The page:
Monday, 16 December 2019

Being your own boss and setting your own schedule as a gig worker can be lucrative. But doing it successfully requires planning and dedication, especially when it comes to finances. 

As the gig economy has matured, a number of tech companies have sprouted up to make financial services available on demand, simplifying financial management for independent workers.

But even with new technologies available, working on your own requires you to stay on top of a number of financial issues that would have traditionally been managed by a full- time employer. If you want to pursue a career as a gig worker, you'll need to plan for each of the following situations to build a strong financial future.

Retirement savings

If you don't have an employer, you don't have an employer-based retirement plan. Saving for the future is up to you. Consider opening an Individual Retirement Account (IRA) and contributing a portion, such as 15 percent, of your monthly income to it. Figure out how much you'll need to retire at the age you have in mind and work towards meeting that goal.

Healthcare expenses

Without employer-based health insurance, you'll need to determine another way to cover healthcare costs. Look into your state's healthcare exchange or consider joining a professional association that offers discounted health insurance. Budget for the monthly payments and work to build funds for unexpected health costs. 


Since your employer won't be deducting taxes from your paycheck, you'll be responsible for paying your own income taxes. Most people who are self-employed are required to make estimated tax payments each quarter. If necessary, talk to a tax professional to determine your tax bracket and pay the required percentage to the IRS on time. That way, you can avoid a large tax bill at the end of the year.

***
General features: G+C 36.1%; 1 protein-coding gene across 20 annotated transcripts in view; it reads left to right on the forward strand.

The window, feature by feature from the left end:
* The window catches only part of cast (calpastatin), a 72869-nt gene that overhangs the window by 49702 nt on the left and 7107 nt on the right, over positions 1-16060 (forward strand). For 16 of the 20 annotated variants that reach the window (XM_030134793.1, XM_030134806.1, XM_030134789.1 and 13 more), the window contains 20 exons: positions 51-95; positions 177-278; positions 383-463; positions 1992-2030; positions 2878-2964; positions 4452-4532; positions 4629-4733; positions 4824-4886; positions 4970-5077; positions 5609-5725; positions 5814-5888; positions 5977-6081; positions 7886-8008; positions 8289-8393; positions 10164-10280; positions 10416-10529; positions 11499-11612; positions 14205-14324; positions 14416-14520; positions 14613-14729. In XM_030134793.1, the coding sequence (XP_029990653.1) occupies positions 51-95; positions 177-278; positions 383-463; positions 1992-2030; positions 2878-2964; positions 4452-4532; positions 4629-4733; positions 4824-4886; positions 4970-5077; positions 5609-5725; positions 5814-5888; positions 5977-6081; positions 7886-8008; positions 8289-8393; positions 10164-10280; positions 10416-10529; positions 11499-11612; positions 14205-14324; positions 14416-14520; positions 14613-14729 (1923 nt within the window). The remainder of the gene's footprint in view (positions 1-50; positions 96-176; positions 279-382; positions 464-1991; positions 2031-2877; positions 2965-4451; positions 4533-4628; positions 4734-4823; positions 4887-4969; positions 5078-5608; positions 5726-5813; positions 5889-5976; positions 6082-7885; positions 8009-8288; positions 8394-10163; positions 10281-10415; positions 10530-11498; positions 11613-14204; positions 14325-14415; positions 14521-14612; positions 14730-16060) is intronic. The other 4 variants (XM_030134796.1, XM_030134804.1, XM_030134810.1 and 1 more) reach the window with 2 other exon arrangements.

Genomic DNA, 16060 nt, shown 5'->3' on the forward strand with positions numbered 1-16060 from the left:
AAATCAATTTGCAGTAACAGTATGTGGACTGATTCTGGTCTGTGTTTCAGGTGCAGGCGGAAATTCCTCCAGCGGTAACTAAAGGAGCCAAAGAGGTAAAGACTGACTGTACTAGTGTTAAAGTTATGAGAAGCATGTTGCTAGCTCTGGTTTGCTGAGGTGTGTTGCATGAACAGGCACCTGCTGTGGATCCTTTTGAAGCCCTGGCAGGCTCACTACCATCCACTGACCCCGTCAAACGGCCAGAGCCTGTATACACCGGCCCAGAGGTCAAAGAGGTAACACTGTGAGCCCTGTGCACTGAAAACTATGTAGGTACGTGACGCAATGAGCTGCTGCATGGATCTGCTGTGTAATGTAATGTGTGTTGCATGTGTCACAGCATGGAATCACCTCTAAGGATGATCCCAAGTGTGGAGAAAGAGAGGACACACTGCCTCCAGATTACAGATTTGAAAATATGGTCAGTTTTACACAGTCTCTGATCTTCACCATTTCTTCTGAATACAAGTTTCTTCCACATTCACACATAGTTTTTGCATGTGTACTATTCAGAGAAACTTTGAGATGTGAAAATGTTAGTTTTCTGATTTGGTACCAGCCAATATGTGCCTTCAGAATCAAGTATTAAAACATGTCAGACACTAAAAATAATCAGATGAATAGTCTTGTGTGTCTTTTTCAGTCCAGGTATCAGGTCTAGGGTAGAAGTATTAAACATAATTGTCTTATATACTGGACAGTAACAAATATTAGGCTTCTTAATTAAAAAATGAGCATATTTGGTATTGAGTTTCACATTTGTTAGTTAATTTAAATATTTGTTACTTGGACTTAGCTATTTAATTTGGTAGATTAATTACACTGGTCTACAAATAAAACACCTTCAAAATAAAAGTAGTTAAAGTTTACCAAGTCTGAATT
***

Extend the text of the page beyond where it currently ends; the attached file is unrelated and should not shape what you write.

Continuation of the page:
Income fluctuations

Perhaps most important, create a budget and stick to it. Be sure to include savings in your budget so you can set aside a percentage of each paycheck (e.g. 10%). This will help you build an emergency fund to keep your bills paid even when work slows down. Most self-employed people experience periods of “feast or famine," as work demands fluctuate. If you have savings available, you'll be prepared to weather the slower times. 

The content provided is for informational purposes only. Neither BBVA USA, nor any of its affiliates, is providing legal, tax, or investment advice. You should consult your legal, tax, or financial consultant about your personal situation. Opinions expressed are those of the author(s) and do not necessarily represent the opinions of BBVA USA or any of its affiliates.

Links to third party sites are provided for your convenience and do not constitute an endorsement. BBVA USA does not provide, is not responsible for, and does not guarantee the products, services or overall content available at third party sites. These sites may not have the same privacy, security or accessibility standards.